Biology Stack Exchange is a question and answer site for biology researchers, academics, and students. It's 100% free, no registration required.

Sign up
Here's how it works:
  1. Anybody can ask a question
  2. Anybody can answer
  3. The best answers are voted up and rise to the top

Pardon my ignorance ... A lip is apparently a very sensitive tactile device - as it at-least serves to warn it's owner they may just be about to consume something that could cause injury. Primates (including humans), dogs, cats, sheep, buffalo, elephants, some fish, octopodes - to name a few, have a lip.

How have lips evolved to be nearly ubiquitous across animals? Why have they evolved into a beak/bill in some birds & fish? What niche/purpose do they fulfill?

share|improve this question
"Why have they evolved into a beak". Is this true? I would guess that lips and beaks evolved to perform occasionally similar functions, but from very different structures, and so lips have not evolved into beaks. – Oreotrephes Jul 29 '13 at 23:45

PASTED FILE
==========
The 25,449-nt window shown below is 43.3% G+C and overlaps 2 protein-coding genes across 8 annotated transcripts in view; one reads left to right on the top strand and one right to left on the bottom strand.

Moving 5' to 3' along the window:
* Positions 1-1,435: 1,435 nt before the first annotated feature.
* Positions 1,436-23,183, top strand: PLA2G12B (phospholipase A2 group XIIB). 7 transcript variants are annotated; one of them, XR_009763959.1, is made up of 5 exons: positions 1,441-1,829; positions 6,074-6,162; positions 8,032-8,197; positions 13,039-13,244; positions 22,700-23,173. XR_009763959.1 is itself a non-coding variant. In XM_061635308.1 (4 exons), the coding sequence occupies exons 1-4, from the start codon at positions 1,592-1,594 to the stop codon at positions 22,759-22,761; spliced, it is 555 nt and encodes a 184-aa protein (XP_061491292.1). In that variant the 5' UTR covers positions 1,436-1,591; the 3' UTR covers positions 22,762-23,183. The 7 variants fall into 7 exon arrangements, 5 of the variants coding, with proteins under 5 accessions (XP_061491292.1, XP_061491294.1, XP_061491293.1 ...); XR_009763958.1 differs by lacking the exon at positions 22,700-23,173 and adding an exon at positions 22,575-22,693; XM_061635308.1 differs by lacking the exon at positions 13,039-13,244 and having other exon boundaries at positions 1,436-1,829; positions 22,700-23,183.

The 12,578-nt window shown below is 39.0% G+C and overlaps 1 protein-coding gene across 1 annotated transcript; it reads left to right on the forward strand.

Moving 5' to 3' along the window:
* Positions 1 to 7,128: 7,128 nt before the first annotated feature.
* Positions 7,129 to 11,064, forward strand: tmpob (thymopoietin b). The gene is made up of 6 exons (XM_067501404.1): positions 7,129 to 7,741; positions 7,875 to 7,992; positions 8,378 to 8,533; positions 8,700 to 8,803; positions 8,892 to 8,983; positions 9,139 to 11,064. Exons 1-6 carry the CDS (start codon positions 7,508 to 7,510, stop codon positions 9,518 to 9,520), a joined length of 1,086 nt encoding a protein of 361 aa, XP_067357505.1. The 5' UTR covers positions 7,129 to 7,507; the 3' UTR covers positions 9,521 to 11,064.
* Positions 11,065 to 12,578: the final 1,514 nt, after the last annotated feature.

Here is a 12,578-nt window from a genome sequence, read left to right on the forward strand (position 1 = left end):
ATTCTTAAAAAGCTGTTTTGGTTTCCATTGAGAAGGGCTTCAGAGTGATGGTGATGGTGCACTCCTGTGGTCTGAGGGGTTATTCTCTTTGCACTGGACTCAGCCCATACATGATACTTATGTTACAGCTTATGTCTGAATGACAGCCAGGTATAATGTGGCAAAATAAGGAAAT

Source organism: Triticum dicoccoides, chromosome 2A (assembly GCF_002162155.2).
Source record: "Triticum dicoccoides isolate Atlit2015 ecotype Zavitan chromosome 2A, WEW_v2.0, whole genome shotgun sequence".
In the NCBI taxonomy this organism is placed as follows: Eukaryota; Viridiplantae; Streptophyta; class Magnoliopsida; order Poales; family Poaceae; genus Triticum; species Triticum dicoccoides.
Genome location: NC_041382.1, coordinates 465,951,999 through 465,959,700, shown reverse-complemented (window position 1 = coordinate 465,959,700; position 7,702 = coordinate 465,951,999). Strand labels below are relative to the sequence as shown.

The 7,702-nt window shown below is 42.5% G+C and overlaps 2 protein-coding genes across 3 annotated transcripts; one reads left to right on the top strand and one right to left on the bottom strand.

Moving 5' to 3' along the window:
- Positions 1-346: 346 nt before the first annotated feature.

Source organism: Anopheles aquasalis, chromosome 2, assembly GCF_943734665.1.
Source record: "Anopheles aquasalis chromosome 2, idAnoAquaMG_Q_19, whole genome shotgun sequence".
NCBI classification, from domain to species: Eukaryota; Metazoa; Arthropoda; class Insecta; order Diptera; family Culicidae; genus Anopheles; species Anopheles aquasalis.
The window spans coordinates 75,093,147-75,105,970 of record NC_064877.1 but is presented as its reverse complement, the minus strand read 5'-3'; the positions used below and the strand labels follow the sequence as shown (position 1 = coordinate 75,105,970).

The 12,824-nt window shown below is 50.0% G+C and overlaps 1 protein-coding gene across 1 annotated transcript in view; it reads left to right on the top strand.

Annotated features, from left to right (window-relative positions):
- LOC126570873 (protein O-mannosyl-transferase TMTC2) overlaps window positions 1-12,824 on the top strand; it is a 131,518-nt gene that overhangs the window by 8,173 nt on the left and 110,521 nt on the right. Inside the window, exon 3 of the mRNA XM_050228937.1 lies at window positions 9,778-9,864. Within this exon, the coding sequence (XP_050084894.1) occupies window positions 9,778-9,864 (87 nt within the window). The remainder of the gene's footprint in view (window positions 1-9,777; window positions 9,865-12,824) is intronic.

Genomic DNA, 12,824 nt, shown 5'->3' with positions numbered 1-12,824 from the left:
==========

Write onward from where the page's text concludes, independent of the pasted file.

Maybe lips are (nearly) ubiquitous in extant mammals because they all inherited lips from a common ancestor. – kmm Sep 25 '13 at 19:18

I think what you are looking for can be found and pretty easily.

To summarize, lips:

  • Mainly useful in mammals
  • Food intake
  • Articulation
  • Tactile organ
  • Erogenous zone
  • Facial expressions


  • Found in birds
  • Feeding
  • Defense
  • Manipulation of objects
  • Communication
  • Heat exchange
share|improve this answer

What is a lip(s)? A set of muscles around an orifice that can close said orifice.

How about a way to close a hole so that not everything can get in but what we want - to eat, breathe, drink?

The fact that they are also sensitive is just needed so that you can more precisely operate them for whatever need you have.

share|improve this answer

Your Answer


By posting your answer, you agree to the privacy policy and terms of service.

Not the answer you're looking for? Browse other questions tagged or ask your own question.